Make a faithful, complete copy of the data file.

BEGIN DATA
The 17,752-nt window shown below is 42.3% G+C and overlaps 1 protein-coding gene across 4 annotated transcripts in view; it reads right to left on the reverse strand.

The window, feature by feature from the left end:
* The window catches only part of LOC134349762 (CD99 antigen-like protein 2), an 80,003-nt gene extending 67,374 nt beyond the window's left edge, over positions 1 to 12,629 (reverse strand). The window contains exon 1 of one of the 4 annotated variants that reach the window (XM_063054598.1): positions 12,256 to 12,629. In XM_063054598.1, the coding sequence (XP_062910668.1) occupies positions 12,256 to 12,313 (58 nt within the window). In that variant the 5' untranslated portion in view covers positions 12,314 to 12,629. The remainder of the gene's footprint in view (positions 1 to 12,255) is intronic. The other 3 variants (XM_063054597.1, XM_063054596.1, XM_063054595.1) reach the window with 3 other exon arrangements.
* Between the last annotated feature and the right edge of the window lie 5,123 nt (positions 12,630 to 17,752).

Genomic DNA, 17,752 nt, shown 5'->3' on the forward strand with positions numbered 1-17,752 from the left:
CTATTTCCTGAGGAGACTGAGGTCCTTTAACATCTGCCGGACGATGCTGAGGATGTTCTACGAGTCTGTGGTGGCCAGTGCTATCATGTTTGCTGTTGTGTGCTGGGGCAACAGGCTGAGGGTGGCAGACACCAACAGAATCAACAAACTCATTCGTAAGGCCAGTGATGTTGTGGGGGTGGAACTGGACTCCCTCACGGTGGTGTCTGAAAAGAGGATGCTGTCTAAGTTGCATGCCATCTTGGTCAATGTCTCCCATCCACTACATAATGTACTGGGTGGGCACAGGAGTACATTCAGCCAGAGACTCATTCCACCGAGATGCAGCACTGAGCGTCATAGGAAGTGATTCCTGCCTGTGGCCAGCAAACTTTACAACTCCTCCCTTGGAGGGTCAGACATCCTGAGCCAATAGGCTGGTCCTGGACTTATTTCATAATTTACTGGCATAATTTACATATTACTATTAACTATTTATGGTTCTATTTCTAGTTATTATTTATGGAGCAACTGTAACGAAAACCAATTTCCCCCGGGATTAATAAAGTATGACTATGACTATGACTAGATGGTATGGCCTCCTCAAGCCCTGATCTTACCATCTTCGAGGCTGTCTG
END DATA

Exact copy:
The 17,752-nt window shown below is 42.3% G+C and overlaps 1 protein-coding gene across 4 annotated transcripts in view; it reads right to left on the reverse strand.

The window, feature by feature from the left end:
* The window catches only part of LOC134349762 (CD99 antigen-like protein 2), an 80,003-nt gene extending 67,374 nt beyond the window's left edge, over positions 1 to 12,629 (reverse strand). The window contains exon 1 of one of the 4 annotated variants that reach the window (XM_063054598.1): positions 12,256 to 12,629. In XM_063054598.1, the coding sequence (XP_062910668.1) occupies positions 12,256 to 12,313 (58 nt within the window). In that variant the 5' untranslated portion in view covers positions 12,314 to 12,629. The remainder of the gene's footprint in view (positions 1 to 12,255) is intronic. The other 3 variants (XM_063054597.1, XM_063054596.1, XM_063054595.1) reach the window with 3 other exon arrangements.
* Between the last annotated feature and the right edge of the window lie 5,123 nt (positions 12,630 to 17,752).

Genomic DNA, 17,752 nt, shown 5'->3' on the forward strand with positions numbered 1-17,752 from the left:
CTATTTCCTGAGGAGACTGAGGTCCTTTAACATCTGCCGGACGATGCTGAGGATGTTCTACGAGTCTGTGGTGGCCAGTGCTATCATGTTTGCTGTTGTGTGCTGGGGCAACAGGCTGAGGGTGGCAGACACCAACAGAATCAACAAACTCATTCGTAAGGCCAGTGATGTTGTGGGGGTGGAACTGGACTCCCTCACGGTGGTGTCTGAAAAGAGGATGCTGTCTAAGTTGCATGCCATCTTGGTCAATGTCTCCCATCCACTACATAATGTACTGGGTGGGCACAGGAGTACATTCAGCCAGAGACTCATTCCACCGAGATGCAGCACTGAGCGTCATAGGAAGTGATTCCTGCCTGTGGCCAGCAAACTTTACAACTCCTCCCTTGGAGGGTCAGACATCCTGAGCCAATAGGCTGGTCCTGGACTTATTTCATAATTTACTGGCATAATTTACATATTACTATTAACTATTTATGGTTCTATTTCTAGTTATTATTTATGGAGCAACTGTAACGAAAACCAATTTCCCCCGGGATTAATAAAGTATGACTATGACTATGACTAGATGGTATGGCCTCCTCAAGCCCTGATCTTACCATCTTCGAGGCTGTCTG